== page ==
Material and methods: Seventy-nine patients (normal flow, NF – n=17) with coronary stenoses less than 50% admitted to the University Hospital with unstable angina and acute non-ST-elevation coronary syndrome during 2006-2008 received evaluation of the following angiographic coronary flow indices: corrected TIMI frame count - cTFC and systolic reversal of coronary flow - SARC, n=58, 73.4%. Diastolic function was assessed in all patiens with the use of tissue Doppler echocardiography. Patients with ejection fractions<50%, moderate or severe valve disease, valve prolapse were excluded from the study. Non-selective beta-receptor antagonists (BB) and BB with vasodilating properties were used only combined with calcium channel antagonist (CCB) and long-acting nitrate (N).
Results: The incidence of diastolic dysfunction (DD) was 60%, n=27 (NF – 6.3%, n=5). The patients with resting coronary flow abnormalities and DD received more commonly BBs as monotherapy compared to those without DD (77.8%, n=14 vs 26.7%, n=5, p=0.029) and remained with significant delay in flow velocity (35.3±12.1 vs 24.4±8.9 frames, p=0.006 for cTFC; 26.3% (n=5) vs 7.7% (n=1), p - NS for SARC). Compared to therapy with BB alone, the intake of BB+CCB and BB+CCB+N were associated with more favorable flow indices that were comparable in the groups with and without DD (cTFC - 25.8±6 (n=8) vs 26.5±9.8 frames (n=8), p=0.856; SARC – 16% (n=1) vs 0% (n=0), p-NS for BB+CCB; cTFC – 25.9±6.1 (n=11) vs 27±9.3 (n=9) frames, p=0.756; SARC – 11.1% (n=1) vs 0% (n=0), p-NS for BB+CCB+N).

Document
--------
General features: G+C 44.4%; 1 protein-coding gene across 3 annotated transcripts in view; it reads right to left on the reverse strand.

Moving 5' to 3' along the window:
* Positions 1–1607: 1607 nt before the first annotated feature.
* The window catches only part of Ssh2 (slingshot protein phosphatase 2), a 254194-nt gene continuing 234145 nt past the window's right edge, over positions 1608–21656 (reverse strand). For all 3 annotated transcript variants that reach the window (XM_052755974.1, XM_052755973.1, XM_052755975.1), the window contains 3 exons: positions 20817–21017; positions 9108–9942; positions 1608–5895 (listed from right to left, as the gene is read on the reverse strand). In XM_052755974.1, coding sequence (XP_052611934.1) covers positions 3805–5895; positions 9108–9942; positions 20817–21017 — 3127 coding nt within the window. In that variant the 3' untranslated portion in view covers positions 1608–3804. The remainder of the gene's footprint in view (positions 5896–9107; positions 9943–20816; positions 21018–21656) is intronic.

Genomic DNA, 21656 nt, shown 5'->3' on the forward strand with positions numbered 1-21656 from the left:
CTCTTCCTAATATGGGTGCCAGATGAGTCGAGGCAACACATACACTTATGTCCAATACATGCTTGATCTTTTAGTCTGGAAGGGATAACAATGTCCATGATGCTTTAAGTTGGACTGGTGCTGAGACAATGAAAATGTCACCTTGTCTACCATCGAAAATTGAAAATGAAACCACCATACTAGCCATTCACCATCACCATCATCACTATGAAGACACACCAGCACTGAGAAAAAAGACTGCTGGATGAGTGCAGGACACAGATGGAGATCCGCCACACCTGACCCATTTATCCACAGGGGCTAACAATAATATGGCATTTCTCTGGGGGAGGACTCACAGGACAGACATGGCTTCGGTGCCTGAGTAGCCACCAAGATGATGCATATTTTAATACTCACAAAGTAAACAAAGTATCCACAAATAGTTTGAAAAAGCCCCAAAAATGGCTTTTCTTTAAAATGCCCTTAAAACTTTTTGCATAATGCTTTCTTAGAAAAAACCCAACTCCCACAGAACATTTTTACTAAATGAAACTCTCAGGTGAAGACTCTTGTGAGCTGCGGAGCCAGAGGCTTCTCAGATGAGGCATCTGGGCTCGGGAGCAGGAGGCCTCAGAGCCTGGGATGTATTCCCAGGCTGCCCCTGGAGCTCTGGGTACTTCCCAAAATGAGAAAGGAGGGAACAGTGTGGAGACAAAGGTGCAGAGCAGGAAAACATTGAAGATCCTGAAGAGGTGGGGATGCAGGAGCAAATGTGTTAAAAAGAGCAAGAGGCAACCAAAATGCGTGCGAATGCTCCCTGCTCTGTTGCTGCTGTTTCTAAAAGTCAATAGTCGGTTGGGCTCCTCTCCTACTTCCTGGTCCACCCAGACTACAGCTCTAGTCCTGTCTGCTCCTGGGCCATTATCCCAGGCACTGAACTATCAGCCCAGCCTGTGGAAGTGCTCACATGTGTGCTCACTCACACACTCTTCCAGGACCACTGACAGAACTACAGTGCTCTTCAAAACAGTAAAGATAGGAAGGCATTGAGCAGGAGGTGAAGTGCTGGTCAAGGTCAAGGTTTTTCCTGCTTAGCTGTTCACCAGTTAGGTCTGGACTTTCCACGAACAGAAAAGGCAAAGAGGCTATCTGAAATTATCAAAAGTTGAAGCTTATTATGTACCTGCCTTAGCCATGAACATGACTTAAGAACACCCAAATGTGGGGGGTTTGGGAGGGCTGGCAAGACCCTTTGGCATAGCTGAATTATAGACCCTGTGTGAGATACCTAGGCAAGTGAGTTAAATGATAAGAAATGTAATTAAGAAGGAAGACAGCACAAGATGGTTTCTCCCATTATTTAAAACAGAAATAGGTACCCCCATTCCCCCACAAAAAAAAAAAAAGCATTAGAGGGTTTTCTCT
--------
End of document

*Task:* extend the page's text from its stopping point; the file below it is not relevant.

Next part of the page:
Conclusions: In a population with non-obstructive coronary disease consisting mostly of patients with impaired flow at rest the intake of calcium channel antagonist is associated with improved coronary flow at rest in the subset with diastolic dysfunction.